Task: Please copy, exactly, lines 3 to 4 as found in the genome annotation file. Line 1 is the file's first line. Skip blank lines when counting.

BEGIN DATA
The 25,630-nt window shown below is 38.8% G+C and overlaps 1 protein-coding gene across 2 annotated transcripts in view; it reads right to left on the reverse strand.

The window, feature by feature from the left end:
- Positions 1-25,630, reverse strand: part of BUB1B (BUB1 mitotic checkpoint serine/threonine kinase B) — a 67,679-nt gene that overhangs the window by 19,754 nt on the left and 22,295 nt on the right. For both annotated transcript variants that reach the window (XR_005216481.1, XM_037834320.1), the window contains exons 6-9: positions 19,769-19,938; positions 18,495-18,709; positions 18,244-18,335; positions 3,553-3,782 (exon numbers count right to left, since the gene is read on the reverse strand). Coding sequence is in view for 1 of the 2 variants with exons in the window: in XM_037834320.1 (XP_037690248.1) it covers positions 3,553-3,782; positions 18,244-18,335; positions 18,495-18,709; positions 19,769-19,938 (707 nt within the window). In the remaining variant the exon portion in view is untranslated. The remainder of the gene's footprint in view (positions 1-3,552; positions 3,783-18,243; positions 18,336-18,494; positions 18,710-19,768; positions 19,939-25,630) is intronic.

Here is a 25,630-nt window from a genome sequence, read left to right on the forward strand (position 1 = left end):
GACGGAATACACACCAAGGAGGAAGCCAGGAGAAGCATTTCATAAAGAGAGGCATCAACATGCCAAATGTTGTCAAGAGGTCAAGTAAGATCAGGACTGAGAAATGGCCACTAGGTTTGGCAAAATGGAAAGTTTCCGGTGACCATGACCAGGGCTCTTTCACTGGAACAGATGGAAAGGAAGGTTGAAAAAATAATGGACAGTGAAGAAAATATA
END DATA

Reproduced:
- Positions 1-25,630, reverse strand: part of BUB1B (BUB1 mitotic checkpoint serine/threonine kinase B) — a 67,679-nt gene that overhangs the window by 19,754 nt on the left and 22,295 nt on the right. For both annotated transcript variants that reach the window (XR_005216481.1, XM_037834320.1), the window contains exons 6-9: positions 19,769-19,938; positions 18,495-18,709; positions 18,244-18,335; positions 3,553-3,782 (exon numbers count right to left, since the gene is read on the reverse strand). Coding sequence is in view for 1 of the 2 variants with exons in the window: in XM_037834320.1 (XP_037690248.1) it covers positions 3,553-3,782; positions 18,244-18,335; positions 18,495-18,709; positions 19,769-19,938 (707 nt within the window). In the remaining variant the exon portion in view is untranslated. The remainder of the gene's footprint in view (positions 1-3,552; positions 3,783-18,243; positions 18,336-18,494; positions 18,710-19,768; positions 19,939-25,630) is intronic.

Here is a 25,630-nt window from a genome sequence, read left to right on the forward strand (position 1 = left end):